So how do you get there?
1) Understand your formats
Specs dimension, video length… we need to think beyond the simple static posts to how we can hack the formats offered to us.
Chipotle do a great job of this – their Queso Cup campaign built in elements such as the longest possible Instagram Story (100 frames), which contrary to all logic drove a 70% completion rate. Perhaps because it featured super slow-mo footage of a tortilla chip being dipped in hot cheese. Over the week of the campaign, Chipotle had a 700% increase in profile views and a 400% increase in organic reach.
2) Understand your audience mindset
On Facebook and LinkedIn, you’re connected to your real-life and wholly accountable for what you say. On Instagram, you’re connected to real-life but have license to reach people you don’t know. But go to Reddit or Twitch, and anonymity is the name of the game – you’re free to be whoever you like.
So, think about the content that your audience wants to see in different places. Instagram might be more aspirational. Facebook is more about news content and social proof. And Reddit might be something completely left field, but completely right.
It’s not about creating one ad for one way of thinking; it’s about having a strong core idea that can translate. It’s about understanding the different mindsets your audience are in across their 8.3 different social accounts – and creating accordingly.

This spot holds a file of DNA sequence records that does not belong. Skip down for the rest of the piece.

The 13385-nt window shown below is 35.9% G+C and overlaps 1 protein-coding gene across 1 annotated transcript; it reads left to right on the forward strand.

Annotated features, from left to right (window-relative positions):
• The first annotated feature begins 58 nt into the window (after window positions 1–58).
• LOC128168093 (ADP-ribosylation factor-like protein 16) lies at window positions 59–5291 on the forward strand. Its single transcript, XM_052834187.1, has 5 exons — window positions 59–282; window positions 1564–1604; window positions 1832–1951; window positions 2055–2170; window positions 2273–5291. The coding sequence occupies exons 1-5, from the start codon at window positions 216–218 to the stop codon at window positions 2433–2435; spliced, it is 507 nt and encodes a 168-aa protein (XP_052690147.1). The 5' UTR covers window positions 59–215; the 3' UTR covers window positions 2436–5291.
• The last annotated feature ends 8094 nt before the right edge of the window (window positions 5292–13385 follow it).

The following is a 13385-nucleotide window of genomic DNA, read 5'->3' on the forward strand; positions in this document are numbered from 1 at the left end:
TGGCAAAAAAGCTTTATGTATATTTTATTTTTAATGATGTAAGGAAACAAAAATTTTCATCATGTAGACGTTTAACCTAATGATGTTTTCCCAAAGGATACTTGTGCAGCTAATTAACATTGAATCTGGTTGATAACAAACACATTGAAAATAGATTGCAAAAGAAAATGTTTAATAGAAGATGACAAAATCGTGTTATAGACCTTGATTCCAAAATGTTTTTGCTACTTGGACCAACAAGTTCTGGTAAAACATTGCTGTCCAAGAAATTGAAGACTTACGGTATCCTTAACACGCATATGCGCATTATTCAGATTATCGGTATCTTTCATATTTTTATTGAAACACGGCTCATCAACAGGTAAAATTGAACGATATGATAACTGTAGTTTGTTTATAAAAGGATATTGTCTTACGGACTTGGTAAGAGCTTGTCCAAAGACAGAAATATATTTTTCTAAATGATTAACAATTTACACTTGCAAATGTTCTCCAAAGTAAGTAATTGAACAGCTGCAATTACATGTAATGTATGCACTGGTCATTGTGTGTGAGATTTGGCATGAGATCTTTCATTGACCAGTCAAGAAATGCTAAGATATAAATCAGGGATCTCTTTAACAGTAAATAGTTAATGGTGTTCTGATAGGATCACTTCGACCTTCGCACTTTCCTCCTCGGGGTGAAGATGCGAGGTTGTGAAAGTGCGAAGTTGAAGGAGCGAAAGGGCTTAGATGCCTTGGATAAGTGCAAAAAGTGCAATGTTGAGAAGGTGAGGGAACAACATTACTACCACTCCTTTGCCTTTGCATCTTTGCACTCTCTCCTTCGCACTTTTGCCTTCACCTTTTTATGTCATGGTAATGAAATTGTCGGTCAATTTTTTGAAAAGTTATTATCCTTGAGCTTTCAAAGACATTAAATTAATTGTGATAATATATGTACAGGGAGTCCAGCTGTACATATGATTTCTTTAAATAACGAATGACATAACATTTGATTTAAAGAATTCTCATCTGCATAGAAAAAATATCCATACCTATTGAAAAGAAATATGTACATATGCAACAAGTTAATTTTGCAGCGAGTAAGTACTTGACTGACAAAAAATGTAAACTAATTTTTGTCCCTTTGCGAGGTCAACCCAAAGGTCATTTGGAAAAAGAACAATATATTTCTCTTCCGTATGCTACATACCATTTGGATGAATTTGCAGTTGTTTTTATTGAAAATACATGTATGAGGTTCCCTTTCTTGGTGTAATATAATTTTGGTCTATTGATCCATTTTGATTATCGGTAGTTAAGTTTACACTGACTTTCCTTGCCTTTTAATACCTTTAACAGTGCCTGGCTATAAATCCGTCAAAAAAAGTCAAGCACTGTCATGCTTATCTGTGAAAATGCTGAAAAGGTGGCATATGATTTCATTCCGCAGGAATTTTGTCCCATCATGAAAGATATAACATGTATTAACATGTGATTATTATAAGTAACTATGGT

3) Understand platform behaviour
TikTok has a different language to Twitter. LinkedIn has a different language to Instagram. Understanding cultural nuances between channels is essential if you’re looking to integrate your content into platforms natively.
Part of this stems from knowing what you’re getting into – platforms like Reddit and Twitch seem opaque before you spend a little time there. It’s about putting in the legwork. The social-first brand understands the contexts – and the content they create won’t get a ‘silence, brand’ reaction.
Your audience’s attention is split, so reaching them in different ways across those different touchpoints captures more eyeballs than a single video in a single place. You’re reaching all buyers within your category. You’re creating scale in layers.
The way forwards: Channel Clusters
This is the opposite of one-size-fits-all; it’s a creative idea that adapts format, behaviour, and mindset across different platforms natively and confidently. The end result might be one creative idea that’s realised through an AMA on Reddit, working with a streamer on Twitch and an instant experience on Facebook. Within this cluster of channels, you start to create a coherent totality. A decentralised brand, but one made greater than the sum of its parts.
Think of this as an opportunity. The creative potential is huge.
And if we just click the remote control just one more time and fast forward to 2030… social will be in an entirely different place by then, too. So why not roll with the times, ditch one-size-fits-all, and embrace Channel Clusters?